The media culture that began in the twentieth century has experienced continual evolution since the end of the second world war. The medium of choice has continaully shifted over the years, with television being the medium of choice from the sixties to the start of the new millenium, but since about 2010 or so the internet has eclipsed it as the medium of choice. The start of the internet age in particular is worth discussing here because the growth of online culture, and especially the medium of Youtube, has fundamentally altered the way people interact with culture.

During the mid-2000’s American Idol created a musical phenonemon, and it brought in millions of viewers every week, myself and my family included. Fast-forward to 2012, and a new phenomenon began. A Korean artist who was previously unknown in the west uploaded a music video. And yes, as the repressed memories begin to flood back, the artist in question is PSY, of Gangnam Style fame. In 2012, this video eclipsing one billion views was a huge deal, and at the time was the most viewed video in the platform’s history. There was a time where Gangnam Style had broken the platform’s viewer count. At present, it is only at fifth, with a staggering 3.3 billion views (Ed Sheeran’s Shape of You is currently in first, with about 4.1 billion views).

But perhaps the biggest change that has come with this new media age is not the way news networks or famous musicians have interacted with it. Rather, it is the way that regular people have been able to turn the platform into a livelihood. People have made careers off of Youtube with all manner of content. Youtube has offered a platform for people to present their music, art, opinions, or their sense of humor and created a medium for these creators to make a living from their work. And while creators have recently been suffering from Youtube’s often opaque policies and losing out on ad-revenue, many have been able to supplement their income using platforms such as Patreon, and are able to sustain themselves on donations from their fans.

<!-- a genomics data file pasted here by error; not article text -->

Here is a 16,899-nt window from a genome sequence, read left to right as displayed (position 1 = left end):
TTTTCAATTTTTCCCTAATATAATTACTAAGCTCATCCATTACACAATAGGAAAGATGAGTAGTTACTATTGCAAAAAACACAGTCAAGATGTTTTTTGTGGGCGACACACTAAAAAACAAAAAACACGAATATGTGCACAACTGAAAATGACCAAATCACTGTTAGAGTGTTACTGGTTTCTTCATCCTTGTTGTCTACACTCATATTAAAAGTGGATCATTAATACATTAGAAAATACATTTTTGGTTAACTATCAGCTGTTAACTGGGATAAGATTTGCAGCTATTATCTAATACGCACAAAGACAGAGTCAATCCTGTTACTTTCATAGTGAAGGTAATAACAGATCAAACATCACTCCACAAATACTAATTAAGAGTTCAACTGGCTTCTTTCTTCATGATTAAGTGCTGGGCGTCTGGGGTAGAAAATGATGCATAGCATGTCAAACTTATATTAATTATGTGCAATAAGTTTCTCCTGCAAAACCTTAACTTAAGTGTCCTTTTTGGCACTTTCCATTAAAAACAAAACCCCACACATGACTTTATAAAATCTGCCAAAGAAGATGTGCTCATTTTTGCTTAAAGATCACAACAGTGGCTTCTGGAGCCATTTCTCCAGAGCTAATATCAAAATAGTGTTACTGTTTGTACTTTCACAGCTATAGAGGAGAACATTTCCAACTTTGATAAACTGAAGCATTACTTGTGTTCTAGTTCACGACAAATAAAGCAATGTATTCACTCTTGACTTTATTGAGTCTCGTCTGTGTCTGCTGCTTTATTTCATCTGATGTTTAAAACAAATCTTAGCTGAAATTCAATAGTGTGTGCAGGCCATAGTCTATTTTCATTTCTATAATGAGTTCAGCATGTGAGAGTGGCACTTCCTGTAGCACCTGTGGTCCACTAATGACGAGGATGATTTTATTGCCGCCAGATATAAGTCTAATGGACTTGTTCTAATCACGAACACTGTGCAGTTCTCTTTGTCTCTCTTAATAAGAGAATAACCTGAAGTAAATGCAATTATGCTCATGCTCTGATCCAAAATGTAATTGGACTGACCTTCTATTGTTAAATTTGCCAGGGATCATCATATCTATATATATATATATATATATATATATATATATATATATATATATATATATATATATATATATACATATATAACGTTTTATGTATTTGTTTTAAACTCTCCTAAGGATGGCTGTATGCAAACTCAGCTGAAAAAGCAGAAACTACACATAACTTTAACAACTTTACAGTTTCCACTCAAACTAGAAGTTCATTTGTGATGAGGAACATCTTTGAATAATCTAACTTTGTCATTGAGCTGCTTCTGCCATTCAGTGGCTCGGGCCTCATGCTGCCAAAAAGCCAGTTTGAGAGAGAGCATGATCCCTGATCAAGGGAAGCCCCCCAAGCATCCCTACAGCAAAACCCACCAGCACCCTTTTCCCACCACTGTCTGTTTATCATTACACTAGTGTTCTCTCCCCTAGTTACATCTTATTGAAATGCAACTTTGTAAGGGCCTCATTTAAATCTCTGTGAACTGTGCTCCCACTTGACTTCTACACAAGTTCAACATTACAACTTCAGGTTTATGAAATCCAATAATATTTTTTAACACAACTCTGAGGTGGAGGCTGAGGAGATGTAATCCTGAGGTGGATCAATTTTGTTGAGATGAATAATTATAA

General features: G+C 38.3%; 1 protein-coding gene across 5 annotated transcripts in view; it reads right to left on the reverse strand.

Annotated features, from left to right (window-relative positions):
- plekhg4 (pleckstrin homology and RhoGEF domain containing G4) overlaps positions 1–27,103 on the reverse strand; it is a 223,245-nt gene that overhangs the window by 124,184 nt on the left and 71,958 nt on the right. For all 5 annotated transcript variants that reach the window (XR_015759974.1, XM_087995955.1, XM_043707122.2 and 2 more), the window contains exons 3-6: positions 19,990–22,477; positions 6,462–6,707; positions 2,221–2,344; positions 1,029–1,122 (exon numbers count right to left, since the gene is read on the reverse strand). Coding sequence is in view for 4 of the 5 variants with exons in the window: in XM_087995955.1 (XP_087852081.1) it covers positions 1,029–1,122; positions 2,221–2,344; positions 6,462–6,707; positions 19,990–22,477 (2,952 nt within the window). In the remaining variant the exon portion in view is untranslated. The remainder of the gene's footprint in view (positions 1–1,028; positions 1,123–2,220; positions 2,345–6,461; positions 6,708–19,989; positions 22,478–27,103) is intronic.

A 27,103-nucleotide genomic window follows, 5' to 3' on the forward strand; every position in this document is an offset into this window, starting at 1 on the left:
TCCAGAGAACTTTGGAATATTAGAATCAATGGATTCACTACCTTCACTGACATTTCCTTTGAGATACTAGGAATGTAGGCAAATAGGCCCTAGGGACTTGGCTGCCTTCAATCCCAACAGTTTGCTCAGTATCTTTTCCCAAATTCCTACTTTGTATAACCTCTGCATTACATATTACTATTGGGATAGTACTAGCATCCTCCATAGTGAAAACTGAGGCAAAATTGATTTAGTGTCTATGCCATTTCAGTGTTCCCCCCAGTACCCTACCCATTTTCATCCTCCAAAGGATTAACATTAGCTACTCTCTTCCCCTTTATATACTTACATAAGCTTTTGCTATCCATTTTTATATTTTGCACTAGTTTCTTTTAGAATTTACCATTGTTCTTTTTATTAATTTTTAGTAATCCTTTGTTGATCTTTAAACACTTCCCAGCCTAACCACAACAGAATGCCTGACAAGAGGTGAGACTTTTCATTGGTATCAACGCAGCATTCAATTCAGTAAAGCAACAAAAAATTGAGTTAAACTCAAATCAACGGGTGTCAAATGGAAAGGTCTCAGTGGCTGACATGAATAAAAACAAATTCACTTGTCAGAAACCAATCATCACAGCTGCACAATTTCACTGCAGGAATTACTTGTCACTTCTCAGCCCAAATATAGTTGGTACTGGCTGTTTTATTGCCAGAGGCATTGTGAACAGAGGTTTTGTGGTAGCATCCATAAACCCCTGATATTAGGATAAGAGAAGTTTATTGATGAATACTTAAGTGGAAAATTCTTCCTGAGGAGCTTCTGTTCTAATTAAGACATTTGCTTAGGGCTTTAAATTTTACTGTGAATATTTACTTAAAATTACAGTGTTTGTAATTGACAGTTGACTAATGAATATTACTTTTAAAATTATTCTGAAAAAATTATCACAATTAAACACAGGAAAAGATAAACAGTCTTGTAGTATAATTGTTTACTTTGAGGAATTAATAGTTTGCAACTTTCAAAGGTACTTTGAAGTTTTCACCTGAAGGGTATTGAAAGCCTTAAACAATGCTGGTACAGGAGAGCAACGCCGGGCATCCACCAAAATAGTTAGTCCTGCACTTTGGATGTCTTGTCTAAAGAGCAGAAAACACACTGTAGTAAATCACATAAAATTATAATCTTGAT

Mass media has changed over the last century, and will continue to do so. But it can be argued that Youtube has been a more impactful development in the arena of popular culture than anything else in the past century.

Pop Culture Revolution

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